About two years ago when things started going downhill, the original bailout package for Greece totaled 110 billion euros.Â The second bailout deal, which has been seemingly put off indefinitely as the troika busybodies try to reach agreeable terms, is set to cost around 170 billion euros.Â If confirmed, Zerohedge estimates the total of the two packages will likely cost around 320 billion euros or 136% of the country’s GDP.Â Meanwhile, the never ending meetings with private creditors over bond haircuts has yet to yield a result that satisfies both parties.Â Headlines such as “Greece nears deal with private creditors” have become the laughing stock of the financial blogosphere.Â At this point, the date for a deal to be reached has been pushed back till March where bondholders are being pressured to accept a 70% haircut which will more than likely not be large enough.
Two years of budget austerity and increasingly violent protests have done little to save the country from its fiscal problems.Â From the beginning, many financial commentators, including this author, have argued the best thing for Greece is an outright and hard default.Â The endless stream of summits with politicians doing nothing more than wasting taxpayer money on high end hotel rooms and catered food are a clear sign that progress in terms of actually reaching a viable fix to the crisis is not occurring.Â And now, via The Slog, a rumored timetable appears to be in the works for the country to finally ditch the euro and tell creditors where to stick it (my emphasis added below).
Senior bankers on Wall Street have been given detailed documentation setting out a timetable to Greek default, including firm dates and technical â€˜ordersâ€™ about last use of the euro as a currency there. The revelation arrived at Sloggerâ€™s Roost last Monday, since when I have been trying to obtain corroboration. This arrived in the early hours of today (Thursday). One of the banks is Barclays Capital (Barcap) run by controversial figure Bob Diamond. The other must remain anonymous for the time being, in order to protect sources.
The document asserts that Greece will officially be declared in default by all the ratings agencies after the close of business on Friday March 23rd . At the weekend all Greek bank accounts will be frozen, with emergency measures detailed to prevent the flight of capital. Included in the paperwork is a list of very limited exceptions to the â€˜no withdrawalsâ€™ order. All major banks â€˜are instructedÂ not to deal with euro exchangeÂ as of open of business in Greece on Monday 26th march. All Greek markets will close for one day â€˜at leastâ€™.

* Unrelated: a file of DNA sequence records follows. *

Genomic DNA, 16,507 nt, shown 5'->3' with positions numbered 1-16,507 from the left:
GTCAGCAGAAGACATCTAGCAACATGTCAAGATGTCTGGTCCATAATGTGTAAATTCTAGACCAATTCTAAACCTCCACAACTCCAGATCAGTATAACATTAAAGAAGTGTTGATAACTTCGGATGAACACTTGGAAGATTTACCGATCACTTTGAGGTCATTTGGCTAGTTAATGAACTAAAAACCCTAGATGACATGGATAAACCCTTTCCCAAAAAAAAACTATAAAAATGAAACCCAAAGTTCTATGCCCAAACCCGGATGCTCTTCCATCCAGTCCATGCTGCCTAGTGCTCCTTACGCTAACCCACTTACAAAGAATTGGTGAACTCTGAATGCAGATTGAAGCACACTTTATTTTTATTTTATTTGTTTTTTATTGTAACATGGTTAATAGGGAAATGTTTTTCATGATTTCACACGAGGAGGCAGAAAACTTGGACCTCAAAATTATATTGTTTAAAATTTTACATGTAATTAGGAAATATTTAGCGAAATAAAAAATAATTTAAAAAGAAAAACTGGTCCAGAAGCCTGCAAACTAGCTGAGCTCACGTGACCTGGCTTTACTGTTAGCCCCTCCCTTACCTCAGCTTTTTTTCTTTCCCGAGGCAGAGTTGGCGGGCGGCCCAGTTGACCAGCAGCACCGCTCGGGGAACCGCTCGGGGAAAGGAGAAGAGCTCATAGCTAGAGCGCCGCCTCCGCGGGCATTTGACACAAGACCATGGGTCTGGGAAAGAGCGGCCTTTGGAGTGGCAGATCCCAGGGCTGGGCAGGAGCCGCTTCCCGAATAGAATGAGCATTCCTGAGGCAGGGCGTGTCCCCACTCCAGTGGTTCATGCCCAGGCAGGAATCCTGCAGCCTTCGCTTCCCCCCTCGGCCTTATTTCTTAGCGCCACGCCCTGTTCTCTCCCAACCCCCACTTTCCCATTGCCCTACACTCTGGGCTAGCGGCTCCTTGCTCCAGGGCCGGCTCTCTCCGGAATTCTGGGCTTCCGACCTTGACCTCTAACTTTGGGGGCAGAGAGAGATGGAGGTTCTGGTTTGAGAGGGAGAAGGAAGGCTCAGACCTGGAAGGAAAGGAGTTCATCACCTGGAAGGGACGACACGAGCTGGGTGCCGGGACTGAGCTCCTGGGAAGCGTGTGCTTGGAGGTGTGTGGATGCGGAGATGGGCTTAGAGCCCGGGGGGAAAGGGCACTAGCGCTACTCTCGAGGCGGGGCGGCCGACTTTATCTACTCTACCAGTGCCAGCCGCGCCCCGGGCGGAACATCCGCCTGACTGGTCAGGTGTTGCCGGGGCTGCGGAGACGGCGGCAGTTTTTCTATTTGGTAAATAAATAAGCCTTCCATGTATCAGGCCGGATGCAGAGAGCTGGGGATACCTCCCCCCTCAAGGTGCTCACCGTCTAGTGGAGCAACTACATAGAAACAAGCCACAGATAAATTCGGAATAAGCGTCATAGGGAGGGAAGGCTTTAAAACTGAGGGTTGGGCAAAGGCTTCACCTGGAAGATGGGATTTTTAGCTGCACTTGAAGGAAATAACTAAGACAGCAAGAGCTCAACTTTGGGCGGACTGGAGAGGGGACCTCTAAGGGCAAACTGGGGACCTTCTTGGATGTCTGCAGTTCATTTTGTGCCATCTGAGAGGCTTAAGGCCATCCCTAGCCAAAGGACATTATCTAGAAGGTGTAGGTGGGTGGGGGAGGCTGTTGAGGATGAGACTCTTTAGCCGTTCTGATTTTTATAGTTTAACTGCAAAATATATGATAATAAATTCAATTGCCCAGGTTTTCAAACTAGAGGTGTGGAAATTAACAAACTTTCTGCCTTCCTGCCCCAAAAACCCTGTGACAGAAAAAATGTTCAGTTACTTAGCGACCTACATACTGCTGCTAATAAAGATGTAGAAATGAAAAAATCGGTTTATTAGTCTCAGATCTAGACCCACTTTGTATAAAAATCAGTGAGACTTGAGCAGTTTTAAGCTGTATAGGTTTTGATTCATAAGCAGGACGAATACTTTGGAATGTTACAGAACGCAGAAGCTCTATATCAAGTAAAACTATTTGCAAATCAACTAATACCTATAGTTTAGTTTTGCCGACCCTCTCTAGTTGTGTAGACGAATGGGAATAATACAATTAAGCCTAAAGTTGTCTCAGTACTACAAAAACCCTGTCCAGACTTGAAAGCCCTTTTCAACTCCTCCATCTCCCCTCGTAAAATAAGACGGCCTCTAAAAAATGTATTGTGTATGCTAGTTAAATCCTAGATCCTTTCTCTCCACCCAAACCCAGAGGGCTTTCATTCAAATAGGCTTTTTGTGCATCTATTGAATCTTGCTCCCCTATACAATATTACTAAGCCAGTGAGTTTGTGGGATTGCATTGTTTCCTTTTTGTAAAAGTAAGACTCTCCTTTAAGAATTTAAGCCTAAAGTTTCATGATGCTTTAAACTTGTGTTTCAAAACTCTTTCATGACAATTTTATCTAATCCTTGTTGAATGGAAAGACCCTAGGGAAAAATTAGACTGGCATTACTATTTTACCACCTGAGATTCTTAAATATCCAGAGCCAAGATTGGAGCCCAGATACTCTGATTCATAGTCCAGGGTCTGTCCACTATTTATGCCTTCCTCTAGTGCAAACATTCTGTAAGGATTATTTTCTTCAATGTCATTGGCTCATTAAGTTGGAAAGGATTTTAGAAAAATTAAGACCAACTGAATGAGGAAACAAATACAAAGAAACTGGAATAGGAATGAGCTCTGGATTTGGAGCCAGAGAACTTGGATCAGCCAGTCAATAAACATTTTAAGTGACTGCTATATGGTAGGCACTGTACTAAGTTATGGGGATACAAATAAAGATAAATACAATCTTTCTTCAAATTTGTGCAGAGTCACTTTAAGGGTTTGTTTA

It should be pointed out immediately that this so called “document” has yet to be confirmed as real.Â Still, it’s not a stretch to think that the heads of major banks exposed to Greece debt are preparing for the worst.Â All along, the talks of “bailing out” Greece were in actuality a justification to bailout the banks who were shortsighted enough to purchase the country’s bonds in the first place.Â Put simply, Greece wasn’t bailed out, the banks still left holding the country’s debt were.Â What else would you expect when both the head of the European Central Bank and the appointed Prime Minister of Greece are Goldman Sach alum?
If an outright default is indeed in the works, it will be for the best.Â The people of Greece could have avoided a great a deal of pain if this decision was correctly made two years ago.Â Instead, the political class did what it does best and kicked the can of reckoning all the way to the abyss and has no room left to go.Â When the yield on a 1 year Greece bond hit over 100% just a few months ago, the end was in sight.Â Today, a one year bond yield is an astounding 629%!
The banker class sees the writing on the wall and, regardless if the supposedly leaked document is real, is likely preparing to finally rid itself of its toxic and debilitating debt holdings.Â Of course such a consequence is not to be feared but embraced by all those who realize markets can only work if both success and failure are allowed to occur.Â Like investor Kyle Bass says, “capitalism without failure is like Christianity without Hell.”Â Preventing the market from ridding itself of unproductive assets not only sends mixed signals to investors but also serves to absorb limited capital.Â With default looming, it’s become perfectly clear that the billions thrown at Greece over the past two years might as well have been thrown in a pile, doused in gasoline, and set ablaze.